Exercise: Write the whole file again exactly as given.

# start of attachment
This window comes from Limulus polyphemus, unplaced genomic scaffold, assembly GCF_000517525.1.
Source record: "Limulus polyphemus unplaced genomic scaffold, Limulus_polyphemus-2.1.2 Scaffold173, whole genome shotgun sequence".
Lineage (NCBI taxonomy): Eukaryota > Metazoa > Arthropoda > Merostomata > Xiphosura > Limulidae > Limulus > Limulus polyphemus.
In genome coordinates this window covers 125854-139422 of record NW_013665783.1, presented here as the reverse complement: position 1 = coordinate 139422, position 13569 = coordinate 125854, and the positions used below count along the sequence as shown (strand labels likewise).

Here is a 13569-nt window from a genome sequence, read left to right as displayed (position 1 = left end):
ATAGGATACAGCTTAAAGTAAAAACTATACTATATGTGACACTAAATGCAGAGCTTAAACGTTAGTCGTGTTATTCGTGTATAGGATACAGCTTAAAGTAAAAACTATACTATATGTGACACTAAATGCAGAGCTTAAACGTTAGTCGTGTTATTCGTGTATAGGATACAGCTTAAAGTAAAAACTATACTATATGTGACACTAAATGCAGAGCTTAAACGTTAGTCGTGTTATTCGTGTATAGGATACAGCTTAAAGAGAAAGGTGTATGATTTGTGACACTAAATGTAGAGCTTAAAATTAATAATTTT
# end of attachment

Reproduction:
This window comes from Limulus polyphemus, unplaced genomic scaffold, assembly GCF_000517525.1.
Source record: "Limulus polyphemus unplaced genomic scaffold, Limulus_polyphemus-2.1.2 Scaffold173, whole genome shotgun sequence".
Lineage (NCBI taxonomy): Eukaryota > Metazoa > Arthropoda > Merostomata > Xiphosura > Limulidae > Limulus > Limulus polyphemus.
In genome coordinates this window covers 125854-139422 of record NW_013665783.1, presented here as the reverse complement: position 1 = coordinate 139422, position 13569 = coordinate 125854, and the positions used below count along the sequence as shown (strand labels likewise).

Here is a 13569-nt window from a genome sequence, read left to right as displayed (position 1 = left end):
ATAGGATACAGCTTAAAGTAAAAACTATACTATATGTGACACTAAATGCAGAGCTTAAACGTTAGTCGTGTTATTCGTGTATAGGATACAGCTTAAAGTAAAAACTATACTATATGTGACACTAAATGCAGAGCTTAAACGTTAGTCGTGTTATTCGTGTATAGGATACAGCTTAAAGTAAAAACTATACTATATGTGACACTAAATGCAGAGCTTAAACGTTAGTCGTGTTATTCGTGTATAGGATACAGCTTAAAGAGAAAGGTGTATGATTTGTGACACTAAATGTAGAGCTTAAAATTAATAATTTT